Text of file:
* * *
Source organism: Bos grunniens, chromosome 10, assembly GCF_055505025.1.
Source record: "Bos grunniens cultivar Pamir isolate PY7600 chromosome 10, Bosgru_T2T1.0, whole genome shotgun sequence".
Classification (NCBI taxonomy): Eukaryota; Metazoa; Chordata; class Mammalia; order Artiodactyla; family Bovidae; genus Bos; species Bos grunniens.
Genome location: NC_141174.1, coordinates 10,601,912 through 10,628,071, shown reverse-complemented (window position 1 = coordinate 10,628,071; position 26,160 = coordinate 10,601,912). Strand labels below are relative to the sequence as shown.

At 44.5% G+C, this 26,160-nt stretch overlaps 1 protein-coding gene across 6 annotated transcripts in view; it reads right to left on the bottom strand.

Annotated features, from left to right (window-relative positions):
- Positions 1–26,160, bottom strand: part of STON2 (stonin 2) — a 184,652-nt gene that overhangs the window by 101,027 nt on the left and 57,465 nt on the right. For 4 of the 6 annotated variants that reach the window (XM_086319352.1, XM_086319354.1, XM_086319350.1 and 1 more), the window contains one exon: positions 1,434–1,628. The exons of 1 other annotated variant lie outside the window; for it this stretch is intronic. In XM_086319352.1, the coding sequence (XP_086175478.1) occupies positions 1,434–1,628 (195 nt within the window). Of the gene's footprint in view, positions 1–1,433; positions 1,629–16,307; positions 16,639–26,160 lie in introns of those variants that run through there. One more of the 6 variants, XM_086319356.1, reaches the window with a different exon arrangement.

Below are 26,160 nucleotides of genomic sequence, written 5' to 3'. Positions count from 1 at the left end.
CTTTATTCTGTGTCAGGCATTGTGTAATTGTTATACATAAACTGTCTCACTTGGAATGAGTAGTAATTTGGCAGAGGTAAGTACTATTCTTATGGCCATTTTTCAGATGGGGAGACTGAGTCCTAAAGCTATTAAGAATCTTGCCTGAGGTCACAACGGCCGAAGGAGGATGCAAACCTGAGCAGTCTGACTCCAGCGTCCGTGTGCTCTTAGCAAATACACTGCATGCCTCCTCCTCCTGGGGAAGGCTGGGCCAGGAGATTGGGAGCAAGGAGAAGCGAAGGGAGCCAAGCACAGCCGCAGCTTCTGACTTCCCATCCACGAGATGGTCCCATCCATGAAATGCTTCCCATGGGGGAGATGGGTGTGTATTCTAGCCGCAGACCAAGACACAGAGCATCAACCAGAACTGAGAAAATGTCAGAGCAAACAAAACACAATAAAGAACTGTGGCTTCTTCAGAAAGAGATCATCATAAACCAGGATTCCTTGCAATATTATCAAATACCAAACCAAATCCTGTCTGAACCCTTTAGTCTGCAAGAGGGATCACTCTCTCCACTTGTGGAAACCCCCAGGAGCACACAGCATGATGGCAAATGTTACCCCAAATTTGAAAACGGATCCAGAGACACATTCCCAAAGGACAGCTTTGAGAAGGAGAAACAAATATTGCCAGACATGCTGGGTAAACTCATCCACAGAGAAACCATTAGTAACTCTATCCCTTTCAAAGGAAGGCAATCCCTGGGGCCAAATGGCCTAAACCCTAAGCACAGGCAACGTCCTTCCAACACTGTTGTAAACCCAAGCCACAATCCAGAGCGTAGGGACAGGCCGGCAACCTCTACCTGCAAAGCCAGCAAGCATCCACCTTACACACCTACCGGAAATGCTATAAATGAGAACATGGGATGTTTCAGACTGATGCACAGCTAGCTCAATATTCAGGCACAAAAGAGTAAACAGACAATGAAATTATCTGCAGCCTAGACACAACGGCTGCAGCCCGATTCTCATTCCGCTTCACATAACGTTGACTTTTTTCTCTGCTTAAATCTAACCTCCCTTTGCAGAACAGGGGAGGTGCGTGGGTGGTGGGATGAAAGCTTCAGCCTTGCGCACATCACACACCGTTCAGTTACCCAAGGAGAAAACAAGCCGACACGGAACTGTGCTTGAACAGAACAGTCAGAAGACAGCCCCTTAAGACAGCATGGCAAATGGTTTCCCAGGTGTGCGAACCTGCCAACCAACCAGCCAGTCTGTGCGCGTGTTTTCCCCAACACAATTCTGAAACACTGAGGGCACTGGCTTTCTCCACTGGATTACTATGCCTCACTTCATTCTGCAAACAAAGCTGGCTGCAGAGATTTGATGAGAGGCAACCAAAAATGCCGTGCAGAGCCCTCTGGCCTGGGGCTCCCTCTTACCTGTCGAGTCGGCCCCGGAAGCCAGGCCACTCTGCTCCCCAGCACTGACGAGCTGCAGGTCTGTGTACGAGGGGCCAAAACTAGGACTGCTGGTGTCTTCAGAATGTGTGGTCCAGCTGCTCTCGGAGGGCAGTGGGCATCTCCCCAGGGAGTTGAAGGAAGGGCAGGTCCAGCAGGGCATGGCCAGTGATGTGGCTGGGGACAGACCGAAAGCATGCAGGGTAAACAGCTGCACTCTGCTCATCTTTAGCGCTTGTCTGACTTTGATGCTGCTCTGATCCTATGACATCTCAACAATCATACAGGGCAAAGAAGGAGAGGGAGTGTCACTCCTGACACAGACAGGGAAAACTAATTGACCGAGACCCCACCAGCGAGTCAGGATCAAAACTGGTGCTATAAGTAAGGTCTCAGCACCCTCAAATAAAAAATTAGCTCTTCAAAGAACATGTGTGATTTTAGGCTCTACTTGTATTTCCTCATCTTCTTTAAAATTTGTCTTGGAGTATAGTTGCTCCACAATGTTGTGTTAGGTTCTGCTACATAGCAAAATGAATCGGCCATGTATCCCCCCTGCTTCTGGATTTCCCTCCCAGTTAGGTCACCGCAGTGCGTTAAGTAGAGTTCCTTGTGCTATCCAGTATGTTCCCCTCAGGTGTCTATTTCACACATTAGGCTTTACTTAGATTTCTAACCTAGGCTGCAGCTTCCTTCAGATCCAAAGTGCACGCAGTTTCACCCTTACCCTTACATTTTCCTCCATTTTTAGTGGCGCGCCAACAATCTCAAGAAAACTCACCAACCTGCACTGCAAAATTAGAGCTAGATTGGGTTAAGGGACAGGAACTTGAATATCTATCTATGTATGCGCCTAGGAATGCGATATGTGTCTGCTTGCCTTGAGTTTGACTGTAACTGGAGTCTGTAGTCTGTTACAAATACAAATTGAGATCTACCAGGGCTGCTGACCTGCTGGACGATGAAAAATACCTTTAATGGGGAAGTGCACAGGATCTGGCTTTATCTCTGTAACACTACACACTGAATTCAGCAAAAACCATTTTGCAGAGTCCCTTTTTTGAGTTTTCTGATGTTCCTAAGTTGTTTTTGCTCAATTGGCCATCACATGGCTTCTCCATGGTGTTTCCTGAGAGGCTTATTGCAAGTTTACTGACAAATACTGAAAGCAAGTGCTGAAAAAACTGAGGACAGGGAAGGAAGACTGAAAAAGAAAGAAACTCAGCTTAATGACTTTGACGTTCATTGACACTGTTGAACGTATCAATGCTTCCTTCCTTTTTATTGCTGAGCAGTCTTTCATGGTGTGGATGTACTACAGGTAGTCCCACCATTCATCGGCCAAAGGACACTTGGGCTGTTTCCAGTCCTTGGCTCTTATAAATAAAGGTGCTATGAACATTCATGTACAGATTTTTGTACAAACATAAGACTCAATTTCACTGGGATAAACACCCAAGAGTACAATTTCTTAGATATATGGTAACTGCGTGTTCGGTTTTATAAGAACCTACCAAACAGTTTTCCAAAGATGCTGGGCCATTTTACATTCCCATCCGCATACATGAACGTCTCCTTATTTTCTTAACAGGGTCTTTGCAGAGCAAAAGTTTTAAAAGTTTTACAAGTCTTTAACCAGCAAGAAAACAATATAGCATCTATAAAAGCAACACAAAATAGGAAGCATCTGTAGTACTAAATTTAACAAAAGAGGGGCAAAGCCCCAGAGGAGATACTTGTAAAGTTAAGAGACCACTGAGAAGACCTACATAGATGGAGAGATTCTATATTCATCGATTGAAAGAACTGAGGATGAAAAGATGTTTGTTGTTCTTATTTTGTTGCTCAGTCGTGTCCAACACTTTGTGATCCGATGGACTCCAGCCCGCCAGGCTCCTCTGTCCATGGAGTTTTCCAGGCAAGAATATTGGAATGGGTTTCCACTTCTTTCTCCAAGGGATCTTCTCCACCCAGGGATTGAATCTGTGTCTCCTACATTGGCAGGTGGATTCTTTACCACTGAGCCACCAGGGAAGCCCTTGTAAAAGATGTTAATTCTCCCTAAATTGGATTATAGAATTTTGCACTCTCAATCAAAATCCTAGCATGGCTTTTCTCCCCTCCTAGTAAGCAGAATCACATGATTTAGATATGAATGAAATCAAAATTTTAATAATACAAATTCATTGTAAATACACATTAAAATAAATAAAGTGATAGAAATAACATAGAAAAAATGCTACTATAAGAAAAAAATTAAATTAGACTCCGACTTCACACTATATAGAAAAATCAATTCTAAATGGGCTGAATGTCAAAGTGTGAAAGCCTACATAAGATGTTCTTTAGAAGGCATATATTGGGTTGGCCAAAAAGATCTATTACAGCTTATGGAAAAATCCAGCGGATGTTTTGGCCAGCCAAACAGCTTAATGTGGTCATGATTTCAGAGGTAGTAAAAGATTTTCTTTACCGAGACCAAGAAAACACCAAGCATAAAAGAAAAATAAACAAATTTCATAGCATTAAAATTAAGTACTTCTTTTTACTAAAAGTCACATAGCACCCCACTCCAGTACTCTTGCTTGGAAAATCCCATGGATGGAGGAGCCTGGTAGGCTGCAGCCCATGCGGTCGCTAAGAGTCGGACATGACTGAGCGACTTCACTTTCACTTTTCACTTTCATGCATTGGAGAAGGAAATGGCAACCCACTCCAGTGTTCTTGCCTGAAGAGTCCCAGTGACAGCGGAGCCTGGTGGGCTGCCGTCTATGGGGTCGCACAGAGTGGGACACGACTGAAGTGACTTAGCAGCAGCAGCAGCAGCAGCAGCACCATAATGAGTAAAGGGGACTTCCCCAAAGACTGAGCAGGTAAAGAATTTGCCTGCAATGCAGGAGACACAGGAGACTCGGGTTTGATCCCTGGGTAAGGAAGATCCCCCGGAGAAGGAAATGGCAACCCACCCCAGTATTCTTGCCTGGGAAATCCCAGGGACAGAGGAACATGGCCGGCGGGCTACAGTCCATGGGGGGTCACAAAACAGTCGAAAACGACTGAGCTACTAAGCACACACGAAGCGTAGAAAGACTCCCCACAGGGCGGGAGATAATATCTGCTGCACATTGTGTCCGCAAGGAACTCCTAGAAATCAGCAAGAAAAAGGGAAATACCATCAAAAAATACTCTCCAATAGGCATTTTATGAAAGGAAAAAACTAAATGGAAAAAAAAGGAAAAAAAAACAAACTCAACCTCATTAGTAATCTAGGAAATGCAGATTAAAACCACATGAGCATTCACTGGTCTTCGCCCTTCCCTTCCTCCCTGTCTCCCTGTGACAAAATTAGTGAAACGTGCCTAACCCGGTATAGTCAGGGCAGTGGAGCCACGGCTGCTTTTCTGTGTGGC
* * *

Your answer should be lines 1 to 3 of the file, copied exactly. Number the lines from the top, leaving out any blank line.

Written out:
Source organism: Bos grunniens, chromosome 10, assembly GCF_055505025.1.
Source record: "Bos grunniens cultivar Pamir isolate PY7600 chromosome 10, Bosgru_T2T1.0, whole genome shotgun sequence".
Classification (NCBI taxonomy): Eukaryota; Metazoa; Chordata; class Mammalia; order Artiodactyla; family Bovidae; genus Bos; species Bos grunniens.